Is It a Stroke?
A stroke occurs when not enough blood reaches the brain. Without blood and oxygen, brain cells die and they do not regenerate. An ischemic stroke, the most common, is due to a blood clot in an artery leading to the brain. Like a heart attack, an ischemic stroke often results from atherosclerosis - this time in the arteries that lead to the brain. Eventually, this buildup of plaque can rupture, causing blood clots to form around the plaque and blockage of blood flowing to the brain.
Types of Strokes
A hemorrhagic stroke, on the other hand, is when blood vessels in the brain break and bleeding occurs in the brain or on the surface of the brain.
Ischemic strokes are treated by restoring blood flow to the brain. Medications to prevent blood clots from forming, medications that thin the blood, and procedures such as angioplasty and carotid endarterectomy may be used in the treatment of stroke.
Stroke Treatments & Prevention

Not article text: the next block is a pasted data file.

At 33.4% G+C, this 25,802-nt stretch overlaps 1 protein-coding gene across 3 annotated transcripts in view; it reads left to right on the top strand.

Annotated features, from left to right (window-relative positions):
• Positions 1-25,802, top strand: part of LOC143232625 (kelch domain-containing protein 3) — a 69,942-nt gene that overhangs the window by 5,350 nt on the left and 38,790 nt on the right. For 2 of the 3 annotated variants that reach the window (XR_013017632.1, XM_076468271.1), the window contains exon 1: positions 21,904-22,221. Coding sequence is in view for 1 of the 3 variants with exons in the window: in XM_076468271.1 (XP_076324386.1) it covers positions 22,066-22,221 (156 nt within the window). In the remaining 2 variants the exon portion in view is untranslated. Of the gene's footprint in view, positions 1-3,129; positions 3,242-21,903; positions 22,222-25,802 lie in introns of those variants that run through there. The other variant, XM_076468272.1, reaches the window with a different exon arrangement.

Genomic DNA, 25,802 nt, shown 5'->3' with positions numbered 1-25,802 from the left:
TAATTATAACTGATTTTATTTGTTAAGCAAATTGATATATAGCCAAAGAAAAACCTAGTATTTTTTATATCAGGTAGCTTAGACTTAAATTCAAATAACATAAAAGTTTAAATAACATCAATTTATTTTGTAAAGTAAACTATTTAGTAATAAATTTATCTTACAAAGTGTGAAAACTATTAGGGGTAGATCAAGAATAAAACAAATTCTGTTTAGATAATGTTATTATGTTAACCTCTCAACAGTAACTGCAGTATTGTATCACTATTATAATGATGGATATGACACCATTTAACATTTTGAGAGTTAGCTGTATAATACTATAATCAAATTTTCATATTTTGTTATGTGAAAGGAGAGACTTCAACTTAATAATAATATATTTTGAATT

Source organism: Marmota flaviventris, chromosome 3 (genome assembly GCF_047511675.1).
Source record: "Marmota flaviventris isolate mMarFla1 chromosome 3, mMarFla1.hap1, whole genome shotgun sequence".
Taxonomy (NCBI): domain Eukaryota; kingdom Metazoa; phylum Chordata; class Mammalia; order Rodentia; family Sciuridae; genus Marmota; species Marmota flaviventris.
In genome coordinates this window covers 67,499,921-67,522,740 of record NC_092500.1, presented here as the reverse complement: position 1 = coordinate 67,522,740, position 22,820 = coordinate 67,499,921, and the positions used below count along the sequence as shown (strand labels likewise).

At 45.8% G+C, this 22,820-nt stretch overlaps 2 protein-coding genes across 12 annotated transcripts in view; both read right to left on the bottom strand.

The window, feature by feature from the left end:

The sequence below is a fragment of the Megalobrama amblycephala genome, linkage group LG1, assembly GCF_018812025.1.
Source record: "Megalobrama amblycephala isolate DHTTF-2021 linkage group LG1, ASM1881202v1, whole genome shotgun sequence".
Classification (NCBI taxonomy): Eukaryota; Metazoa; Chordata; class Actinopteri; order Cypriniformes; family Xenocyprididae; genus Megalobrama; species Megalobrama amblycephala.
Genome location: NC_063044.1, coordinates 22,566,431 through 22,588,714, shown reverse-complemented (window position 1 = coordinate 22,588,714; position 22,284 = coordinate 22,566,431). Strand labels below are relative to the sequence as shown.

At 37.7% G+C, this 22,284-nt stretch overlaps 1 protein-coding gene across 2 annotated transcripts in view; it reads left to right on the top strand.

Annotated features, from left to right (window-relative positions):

Depending on the amount bleeding that has occurred into the brain, hemorrhagic stroke may be treated by reducing the bleeding. Procedures include using clamps to prevent bleeding or bursting of the vessel, strengthening an aneurysm, or removal of problematic blood vessels.
To reduce your risk of stroke, it's important to control high blood pressure, control diabetes, maintain healthy cholesterol levels, stop smoking, and maintain a healthy weight.
The symptoms of a stroke include blurred vision, a crushing headache, numbness in the face, having trouble speaking and an inability to follow what people say.
A warning sign that a stroke may occur in the future is the presence of transient ischemic attacks (TIAs). These are also called mini-strokes. TIAs are caused when blood flow to the brain is temporarily reduced. Brain damage does not occur, but having a TIA greatly increases the chances that you will have a stroke later. Symptoms of TIAs are similar to the symptoms of stroke, but last for a short period of time, usually less than five minutes.